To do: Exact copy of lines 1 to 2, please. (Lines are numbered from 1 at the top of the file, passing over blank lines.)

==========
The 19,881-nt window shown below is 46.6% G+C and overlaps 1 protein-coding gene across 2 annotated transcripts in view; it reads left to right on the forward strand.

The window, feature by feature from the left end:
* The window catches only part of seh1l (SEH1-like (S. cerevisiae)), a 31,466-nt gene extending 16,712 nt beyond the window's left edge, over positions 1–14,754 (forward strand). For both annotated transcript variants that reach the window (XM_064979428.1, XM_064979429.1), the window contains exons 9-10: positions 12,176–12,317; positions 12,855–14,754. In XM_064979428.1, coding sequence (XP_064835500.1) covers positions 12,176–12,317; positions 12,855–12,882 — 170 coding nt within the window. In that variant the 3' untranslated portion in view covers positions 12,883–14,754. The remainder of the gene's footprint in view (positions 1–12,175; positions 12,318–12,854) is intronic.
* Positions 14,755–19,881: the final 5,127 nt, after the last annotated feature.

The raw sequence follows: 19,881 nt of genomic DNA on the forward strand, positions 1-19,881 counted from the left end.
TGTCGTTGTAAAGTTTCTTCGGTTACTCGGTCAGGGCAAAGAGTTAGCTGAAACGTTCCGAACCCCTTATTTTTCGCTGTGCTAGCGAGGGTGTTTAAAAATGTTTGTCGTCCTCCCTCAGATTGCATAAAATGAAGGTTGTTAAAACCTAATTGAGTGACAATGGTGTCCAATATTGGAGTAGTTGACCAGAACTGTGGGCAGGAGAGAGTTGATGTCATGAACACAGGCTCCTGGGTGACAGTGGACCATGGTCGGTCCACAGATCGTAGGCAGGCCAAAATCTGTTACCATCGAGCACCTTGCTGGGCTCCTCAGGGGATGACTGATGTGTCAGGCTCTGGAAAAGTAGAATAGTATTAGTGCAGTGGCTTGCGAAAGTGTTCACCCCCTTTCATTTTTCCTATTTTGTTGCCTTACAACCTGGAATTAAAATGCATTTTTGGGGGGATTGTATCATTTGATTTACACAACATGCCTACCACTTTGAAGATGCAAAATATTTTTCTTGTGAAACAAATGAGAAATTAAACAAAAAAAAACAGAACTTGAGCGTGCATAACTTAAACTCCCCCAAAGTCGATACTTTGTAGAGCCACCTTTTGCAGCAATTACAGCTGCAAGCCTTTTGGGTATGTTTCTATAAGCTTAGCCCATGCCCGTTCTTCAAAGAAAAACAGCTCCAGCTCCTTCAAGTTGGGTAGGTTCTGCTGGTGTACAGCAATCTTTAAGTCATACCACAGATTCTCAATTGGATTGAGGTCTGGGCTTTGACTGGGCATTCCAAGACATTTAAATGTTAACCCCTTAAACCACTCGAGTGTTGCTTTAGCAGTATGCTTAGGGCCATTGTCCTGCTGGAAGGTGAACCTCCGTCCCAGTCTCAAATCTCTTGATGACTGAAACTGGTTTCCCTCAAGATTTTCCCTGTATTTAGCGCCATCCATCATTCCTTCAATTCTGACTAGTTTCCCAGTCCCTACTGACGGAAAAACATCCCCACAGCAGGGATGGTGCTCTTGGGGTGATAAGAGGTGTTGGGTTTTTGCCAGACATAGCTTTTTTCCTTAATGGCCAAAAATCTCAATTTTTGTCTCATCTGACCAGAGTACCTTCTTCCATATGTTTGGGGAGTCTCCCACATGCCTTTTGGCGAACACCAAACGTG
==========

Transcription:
The 19,881-nt window shown below is 46.6% G+C and overlaps 1 protein-coding gene across 2 annotated transcripts in view; it reads left to right on the forward strand.

The window, feature by feature from the left end: